Stylistically, this is an example of Hare at his
best, with a sure command of clauses and sub-clauses.

At his worst, he is a little like a children’s r:ader.

His sentences are never baffling; they are not Just
formally correct, but also never formally mis~eading.

But stylistic clarity does not guarantee clarIty of
thought. In his failure to make his thought clear to
others Hare demonstrates this. It is easy to seem to
move l~cidlY from one obvious point to another, simply


“I signed the document, and I am sure that I was
right to do so, although the reasons given for
saying the action was morally wrong were almost
as absurd as those given for saying it was morally
right”. (“The Practical Relevance of Philosophy”
EPM p.lOO).

However he hints at reasons for calling the

actio~ wrong – in “Reasons of State” (AMP p.23) that

it was reckless, that no regard was pa~to consequences and in “Peace” (AMP p.86) that it was a “selfish”

-“We ought not to support policies of our own
government which, if the government of another
state were to pursue them in similar circumstances,
we are disposed to condemn”.

Condemn for what reason?

“It may help if we imagine our own country at the
receiving end of such policies”.

This sounds like a piece of nursery moralising:

“You wouldn’t like it if Henry ate your cake”; “You
wouldn’t like it if your coUntry was invaded”.

What is, if anything, worse than this nursery
moralising is the insinuation that any other sort of
reasoning is “absurd”; he seems to be trying to
paralyse the discussion. Part of ~he ~rou~le is. that
he discovers a sort of moral lock-Jaw In dIScussIons
about “facts”:

“A communist and a non-communist may agree that
in a free economy a man who has more enterprise,
skill and initiative may get a good deal more
than an equal share of the goods produced; the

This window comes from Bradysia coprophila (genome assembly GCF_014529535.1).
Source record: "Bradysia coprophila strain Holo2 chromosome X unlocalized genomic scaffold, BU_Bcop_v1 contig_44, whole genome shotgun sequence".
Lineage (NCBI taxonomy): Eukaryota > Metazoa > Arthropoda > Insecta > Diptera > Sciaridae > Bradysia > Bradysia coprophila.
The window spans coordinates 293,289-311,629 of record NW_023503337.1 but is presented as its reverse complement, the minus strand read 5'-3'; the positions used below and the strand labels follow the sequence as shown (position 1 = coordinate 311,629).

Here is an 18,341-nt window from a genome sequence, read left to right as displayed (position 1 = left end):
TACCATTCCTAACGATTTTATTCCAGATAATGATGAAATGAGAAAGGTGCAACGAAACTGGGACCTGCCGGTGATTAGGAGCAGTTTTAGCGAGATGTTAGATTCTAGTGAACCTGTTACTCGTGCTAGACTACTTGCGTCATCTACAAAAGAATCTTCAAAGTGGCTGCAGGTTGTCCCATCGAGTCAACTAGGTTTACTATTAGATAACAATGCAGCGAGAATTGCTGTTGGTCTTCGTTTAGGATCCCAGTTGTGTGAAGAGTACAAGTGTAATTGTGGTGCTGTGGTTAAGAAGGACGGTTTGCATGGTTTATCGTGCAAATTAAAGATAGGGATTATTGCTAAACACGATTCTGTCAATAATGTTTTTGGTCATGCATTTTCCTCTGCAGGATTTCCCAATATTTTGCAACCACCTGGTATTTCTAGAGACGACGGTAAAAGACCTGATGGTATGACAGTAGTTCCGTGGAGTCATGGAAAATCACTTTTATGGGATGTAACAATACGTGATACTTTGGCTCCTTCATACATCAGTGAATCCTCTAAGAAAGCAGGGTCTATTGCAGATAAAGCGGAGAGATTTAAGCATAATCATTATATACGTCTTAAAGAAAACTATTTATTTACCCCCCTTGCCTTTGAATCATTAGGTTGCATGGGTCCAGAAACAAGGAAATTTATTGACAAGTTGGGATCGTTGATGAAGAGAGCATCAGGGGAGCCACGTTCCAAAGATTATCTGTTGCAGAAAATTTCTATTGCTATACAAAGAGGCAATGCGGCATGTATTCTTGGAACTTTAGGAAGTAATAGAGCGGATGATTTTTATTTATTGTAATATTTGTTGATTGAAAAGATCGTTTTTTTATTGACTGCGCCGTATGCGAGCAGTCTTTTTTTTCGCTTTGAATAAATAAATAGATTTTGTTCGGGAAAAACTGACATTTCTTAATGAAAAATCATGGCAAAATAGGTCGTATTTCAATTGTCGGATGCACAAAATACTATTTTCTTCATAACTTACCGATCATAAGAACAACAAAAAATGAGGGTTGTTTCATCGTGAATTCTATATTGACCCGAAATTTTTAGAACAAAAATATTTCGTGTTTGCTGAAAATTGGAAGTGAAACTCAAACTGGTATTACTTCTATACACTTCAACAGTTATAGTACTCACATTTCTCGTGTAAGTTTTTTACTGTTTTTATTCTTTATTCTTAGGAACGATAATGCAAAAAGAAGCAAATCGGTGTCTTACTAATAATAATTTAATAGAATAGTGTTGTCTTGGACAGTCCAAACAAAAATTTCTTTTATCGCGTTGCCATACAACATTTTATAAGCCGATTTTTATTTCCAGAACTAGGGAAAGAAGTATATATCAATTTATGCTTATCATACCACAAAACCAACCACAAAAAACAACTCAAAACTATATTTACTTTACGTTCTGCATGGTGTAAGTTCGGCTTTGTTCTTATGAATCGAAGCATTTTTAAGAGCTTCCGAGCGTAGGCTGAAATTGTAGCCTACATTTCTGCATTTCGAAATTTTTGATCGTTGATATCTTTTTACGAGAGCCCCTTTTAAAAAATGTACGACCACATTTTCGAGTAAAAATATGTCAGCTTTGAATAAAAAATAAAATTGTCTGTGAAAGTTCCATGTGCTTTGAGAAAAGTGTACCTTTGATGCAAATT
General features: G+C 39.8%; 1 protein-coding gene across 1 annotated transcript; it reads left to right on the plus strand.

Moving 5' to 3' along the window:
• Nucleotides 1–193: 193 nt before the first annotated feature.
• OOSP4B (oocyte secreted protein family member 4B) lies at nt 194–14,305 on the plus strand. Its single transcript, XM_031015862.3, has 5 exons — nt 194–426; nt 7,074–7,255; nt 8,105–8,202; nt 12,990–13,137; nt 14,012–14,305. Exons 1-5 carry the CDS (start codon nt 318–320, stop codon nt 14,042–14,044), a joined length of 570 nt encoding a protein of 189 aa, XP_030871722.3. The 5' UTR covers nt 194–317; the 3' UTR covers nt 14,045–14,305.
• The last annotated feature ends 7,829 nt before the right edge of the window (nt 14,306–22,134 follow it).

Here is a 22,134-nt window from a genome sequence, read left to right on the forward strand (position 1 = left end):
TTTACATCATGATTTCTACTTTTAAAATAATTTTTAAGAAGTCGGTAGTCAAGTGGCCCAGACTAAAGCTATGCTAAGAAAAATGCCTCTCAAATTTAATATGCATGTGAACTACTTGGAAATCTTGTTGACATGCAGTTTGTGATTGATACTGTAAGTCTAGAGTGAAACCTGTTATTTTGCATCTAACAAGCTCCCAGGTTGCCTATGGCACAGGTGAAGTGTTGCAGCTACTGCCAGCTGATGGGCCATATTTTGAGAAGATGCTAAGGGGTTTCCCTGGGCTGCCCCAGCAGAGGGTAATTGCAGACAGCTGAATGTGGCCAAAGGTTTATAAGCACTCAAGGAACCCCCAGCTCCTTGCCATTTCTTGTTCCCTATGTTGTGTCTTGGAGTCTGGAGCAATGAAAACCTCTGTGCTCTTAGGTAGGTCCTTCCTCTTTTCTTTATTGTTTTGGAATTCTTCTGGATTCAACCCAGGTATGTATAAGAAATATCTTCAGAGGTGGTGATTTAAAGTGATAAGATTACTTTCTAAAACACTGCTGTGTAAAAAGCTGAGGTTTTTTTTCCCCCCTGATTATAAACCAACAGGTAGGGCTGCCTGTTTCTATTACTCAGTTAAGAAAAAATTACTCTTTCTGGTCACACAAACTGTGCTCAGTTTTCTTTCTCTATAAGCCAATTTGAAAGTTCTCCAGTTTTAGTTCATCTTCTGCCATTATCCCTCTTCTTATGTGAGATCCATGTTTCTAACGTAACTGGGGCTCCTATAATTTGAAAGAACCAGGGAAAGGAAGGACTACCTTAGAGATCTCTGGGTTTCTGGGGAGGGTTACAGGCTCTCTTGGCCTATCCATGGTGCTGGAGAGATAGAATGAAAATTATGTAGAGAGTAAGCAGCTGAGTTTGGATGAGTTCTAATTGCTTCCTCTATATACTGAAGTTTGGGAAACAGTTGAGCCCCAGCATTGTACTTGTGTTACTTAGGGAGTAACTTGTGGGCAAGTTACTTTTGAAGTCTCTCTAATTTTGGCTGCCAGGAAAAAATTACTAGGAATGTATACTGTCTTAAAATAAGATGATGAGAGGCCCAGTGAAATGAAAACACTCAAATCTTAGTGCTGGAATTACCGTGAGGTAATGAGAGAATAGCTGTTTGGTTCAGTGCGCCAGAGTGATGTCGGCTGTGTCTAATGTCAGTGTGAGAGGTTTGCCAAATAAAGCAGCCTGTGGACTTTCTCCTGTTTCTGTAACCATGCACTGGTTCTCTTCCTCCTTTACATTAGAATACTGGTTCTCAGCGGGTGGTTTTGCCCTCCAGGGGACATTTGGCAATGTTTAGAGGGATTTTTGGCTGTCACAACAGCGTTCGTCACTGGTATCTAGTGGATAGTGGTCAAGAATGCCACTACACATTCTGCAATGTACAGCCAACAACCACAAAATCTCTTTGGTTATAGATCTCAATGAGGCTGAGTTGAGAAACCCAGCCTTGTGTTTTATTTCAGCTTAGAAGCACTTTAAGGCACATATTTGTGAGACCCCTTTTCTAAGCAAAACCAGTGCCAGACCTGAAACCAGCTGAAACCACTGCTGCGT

non-communist may think this a good thing, the
communist an evil thing”. (“Peace” APM p.8l).

End of discussion; impasse. But this is absurd there is much more to be said on both sides, and Hare
seems really committed to the strange position that.

two people could be in complete agreement about theIr
economic, social and psychological interpreta~ions,
and still be in important disagreement in then “moral
opi .ons” of the “facts”.

However, he is also suggesting that his own form
of moralising is not absurd because it derives from
his universalisability rule. This lies at the heart
of his logical account of “right”, “ought” etc. The
only “facts” it requires are facts about what people

desire. It’s not quite clear how desires achieved
their cornerstone position in his ethics, but the
assumption seems to be that, roughly speaking, you
will call what you desire “right”. He only offers
arguments for this assumption in his latest writings especially “Wrongness and Harm” – when he accounts
for human interest in terms of the satisfaction of
desires. Roughly the universalisability rule claims
that if any action is called “right” then a.y similar
action in similar circumstances must also be called
“right”. It seems correct in so far as it is based
on the consideration that if you take two actions, call
one “right” and the other “wrong”, then you must show
some difference between them. His problem is to show
that it is never a relevant difference that it is, say,
me rather than you performing an action. He does not,
however, seem to recognise this as a problem. Initially, he seemed to suppose that the claim that moral
judgements must be universal (i.e. bear no reference
to “you” or “me”) was contained in the universal isability rule. More recently he has produced a “truth
of logic” that to be in the “same situation” as
someone else involves having his desires and thus
prescriptions. Then “reasonable” moralising would
consist in ascertaining a few facts, especially about
people’s logic. This done, we seem to have a simple
test to apply – “Would you like it …. ?”